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Slavery, Then & Now: A Reading List

By Dr. Elizabeth Swanson & Dr. James Brewer Stewart


Plantation Slavery and Abolition, and Their Legacies in the Americas

Alexander, Michelle. The New Jim Crow: Mass Incarceration in the Age of Colorblindness, (New York: The New Press, 2010).
Chronicles the targeting of black men through the “War on Drugs” and the transformation of United States prisons into a stringent system of racial control

Baptist, Edward E., The Half Has Never Been Told: Slavery and the Making of American
Capitalism (New York: Basic Books, 2014).
A powerful examination of American slavery that emphasizes the emotional and physical impact of the institution on the enslaved. Rather that recounting chronology, Baptist aims at exposing the reader to the actual horrors and suffering.

Beckert, Sven, Empire of Cotton: A Global History, (New York: Vintage, 2014).
A historical examination of the counterpoint between cotton production, enslavement and the development of global capitalism

Berlin, Ira, Generations of Captivity: A History of African American Slaves, (Cambridge,
MA: Belknap Press of Harvard University Press, 2003).
A comprehensive scholarly examination of the development and evolution of African American enslavement from 1700 onward

Berlin, Ira, The Long Emancipation: The Demise of Slavery in the United States,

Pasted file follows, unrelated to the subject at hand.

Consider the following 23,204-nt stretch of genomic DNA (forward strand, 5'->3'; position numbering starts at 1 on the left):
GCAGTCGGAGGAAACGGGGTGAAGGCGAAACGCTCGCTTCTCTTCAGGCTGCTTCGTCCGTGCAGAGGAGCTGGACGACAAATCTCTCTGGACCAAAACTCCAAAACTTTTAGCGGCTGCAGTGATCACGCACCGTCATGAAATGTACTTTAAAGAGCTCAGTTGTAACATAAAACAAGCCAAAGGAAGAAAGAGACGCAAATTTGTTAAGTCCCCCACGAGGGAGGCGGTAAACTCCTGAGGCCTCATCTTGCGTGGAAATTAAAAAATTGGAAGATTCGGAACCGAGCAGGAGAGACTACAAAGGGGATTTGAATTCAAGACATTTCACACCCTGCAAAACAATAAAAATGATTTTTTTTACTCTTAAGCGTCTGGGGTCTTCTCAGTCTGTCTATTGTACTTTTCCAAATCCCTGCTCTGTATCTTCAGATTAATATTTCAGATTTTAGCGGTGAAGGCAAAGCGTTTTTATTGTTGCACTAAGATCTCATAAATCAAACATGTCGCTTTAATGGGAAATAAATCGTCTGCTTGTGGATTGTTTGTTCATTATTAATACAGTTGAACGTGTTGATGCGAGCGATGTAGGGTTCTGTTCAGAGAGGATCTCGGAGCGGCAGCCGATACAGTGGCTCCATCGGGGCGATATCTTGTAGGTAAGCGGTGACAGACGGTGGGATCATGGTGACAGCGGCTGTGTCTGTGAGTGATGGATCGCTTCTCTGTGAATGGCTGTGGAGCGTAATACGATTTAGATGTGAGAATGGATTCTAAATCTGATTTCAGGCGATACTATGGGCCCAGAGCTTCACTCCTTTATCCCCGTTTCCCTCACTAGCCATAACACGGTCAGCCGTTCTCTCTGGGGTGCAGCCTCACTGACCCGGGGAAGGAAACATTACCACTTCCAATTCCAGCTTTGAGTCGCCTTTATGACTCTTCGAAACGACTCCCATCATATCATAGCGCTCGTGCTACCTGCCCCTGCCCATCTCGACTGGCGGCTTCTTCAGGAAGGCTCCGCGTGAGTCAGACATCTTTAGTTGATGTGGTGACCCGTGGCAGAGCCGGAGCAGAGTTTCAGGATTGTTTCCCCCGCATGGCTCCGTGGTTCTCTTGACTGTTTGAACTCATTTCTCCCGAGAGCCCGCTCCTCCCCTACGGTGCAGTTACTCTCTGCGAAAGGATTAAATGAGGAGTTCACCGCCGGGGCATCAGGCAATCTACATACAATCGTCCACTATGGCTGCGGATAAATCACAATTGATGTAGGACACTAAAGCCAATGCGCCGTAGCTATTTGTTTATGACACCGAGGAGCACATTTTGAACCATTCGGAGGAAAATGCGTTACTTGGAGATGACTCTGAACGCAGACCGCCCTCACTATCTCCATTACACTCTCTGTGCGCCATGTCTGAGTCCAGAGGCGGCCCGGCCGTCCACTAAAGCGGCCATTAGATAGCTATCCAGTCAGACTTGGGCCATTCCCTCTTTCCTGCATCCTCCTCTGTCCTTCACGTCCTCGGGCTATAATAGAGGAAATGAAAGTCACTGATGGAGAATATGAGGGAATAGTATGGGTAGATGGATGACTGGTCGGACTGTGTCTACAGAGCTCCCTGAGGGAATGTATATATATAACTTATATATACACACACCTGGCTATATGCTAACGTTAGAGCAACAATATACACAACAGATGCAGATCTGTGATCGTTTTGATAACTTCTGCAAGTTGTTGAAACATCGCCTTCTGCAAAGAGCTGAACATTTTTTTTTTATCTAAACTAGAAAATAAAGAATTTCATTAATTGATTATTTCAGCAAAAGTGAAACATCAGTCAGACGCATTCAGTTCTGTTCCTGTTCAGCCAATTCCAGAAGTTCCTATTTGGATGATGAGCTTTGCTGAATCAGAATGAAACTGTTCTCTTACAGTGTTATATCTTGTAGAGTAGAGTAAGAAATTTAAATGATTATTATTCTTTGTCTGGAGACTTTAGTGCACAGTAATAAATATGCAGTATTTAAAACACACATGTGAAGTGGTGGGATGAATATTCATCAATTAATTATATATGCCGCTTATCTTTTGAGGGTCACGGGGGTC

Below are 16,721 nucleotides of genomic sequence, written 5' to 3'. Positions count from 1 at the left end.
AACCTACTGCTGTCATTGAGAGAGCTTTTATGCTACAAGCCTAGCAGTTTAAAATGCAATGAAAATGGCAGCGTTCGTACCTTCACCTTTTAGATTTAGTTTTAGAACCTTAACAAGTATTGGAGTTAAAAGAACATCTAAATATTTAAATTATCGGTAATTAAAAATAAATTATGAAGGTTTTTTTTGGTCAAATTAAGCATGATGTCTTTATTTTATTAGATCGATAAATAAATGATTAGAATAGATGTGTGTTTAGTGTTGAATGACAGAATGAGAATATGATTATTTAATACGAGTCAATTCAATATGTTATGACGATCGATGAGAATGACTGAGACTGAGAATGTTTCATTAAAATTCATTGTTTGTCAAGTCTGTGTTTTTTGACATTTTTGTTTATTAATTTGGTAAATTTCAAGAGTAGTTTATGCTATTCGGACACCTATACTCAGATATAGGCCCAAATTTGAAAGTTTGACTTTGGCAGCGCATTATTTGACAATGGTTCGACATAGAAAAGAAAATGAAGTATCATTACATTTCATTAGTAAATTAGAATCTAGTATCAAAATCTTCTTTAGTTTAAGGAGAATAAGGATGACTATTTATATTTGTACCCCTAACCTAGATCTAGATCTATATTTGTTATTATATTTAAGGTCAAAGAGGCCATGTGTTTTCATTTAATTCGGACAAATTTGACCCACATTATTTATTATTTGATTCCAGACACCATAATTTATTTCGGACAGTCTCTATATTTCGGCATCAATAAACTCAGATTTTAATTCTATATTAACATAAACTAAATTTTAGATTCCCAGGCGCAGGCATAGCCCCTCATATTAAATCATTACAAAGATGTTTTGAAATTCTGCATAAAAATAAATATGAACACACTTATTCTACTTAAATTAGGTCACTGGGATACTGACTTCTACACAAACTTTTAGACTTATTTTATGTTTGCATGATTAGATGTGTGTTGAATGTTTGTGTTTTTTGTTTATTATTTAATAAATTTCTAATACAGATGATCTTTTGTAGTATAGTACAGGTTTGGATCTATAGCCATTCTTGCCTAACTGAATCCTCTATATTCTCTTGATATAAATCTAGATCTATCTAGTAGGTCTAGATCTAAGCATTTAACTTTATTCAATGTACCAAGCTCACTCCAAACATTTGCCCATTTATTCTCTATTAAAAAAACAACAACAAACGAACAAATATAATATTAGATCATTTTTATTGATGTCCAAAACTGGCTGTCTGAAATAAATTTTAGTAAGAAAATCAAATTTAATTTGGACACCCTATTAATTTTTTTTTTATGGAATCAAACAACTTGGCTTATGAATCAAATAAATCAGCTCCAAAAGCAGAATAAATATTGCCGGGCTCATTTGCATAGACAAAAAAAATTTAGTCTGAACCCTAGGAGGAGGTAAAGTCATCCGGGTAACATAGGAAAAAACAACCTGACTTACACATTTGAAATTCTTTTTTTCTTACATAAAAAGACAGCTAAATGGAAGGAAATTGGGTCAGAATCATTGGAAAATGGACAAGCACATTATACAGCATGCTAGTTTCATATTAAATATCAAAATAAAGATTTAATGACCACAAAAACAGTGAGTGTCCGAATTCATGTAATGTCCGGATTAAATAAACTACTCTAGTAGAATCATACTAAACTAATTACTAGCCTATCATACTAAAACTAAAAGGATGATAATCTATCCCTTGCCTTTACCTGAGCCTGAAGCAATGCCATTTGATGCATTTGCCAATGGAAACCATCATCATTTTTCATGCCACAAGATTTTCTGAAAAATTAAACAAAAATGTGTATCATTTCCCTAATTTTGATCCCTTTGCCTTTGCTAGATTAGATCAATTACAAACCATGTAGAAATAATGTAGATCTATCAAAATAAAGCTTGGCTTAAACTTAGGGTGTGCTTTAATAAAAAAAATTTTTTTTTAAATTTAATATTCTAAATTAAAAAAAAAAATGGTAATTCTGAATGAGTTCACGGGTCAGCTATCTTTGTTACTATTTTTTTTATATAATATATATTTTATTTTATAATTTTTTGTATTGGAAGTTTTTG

(Cambridge, MA: Belknap Press of Harvard University Press, 2015).
Presents the history of slave emancipation in the United States while stressing its gradual elimination in the north as well as the struggle for emancipation in the south

Blackmon, Douglas A., Slavery by Another Name: The Re-Enslavement of Black
Americans from the Civil War to World War II, (New York: Anchor Press, 2008).
An authoritative historical account of the re-enslavement of post-Civil War African Americans through systems of convict leasing, debt peonage, and mass incarceration

Blight, David, Race and Reunion: The Civil War in American Memory (Cambridge, MA:
Belknap Press of Harvard University Press, 2002).
Examines how post-Civil War Americans explained that war to themselves and one another in terms of race, region, and nationality

Child, Denis, Slaves of the State: Black Incarceration from the Chain Gang to the
Penitentiary, (Minneapolis and London: University of Minnesota Press, 2015).
An in depth, interdisciplinary investigation of the origins, evolution and impact of the contemporary carceral state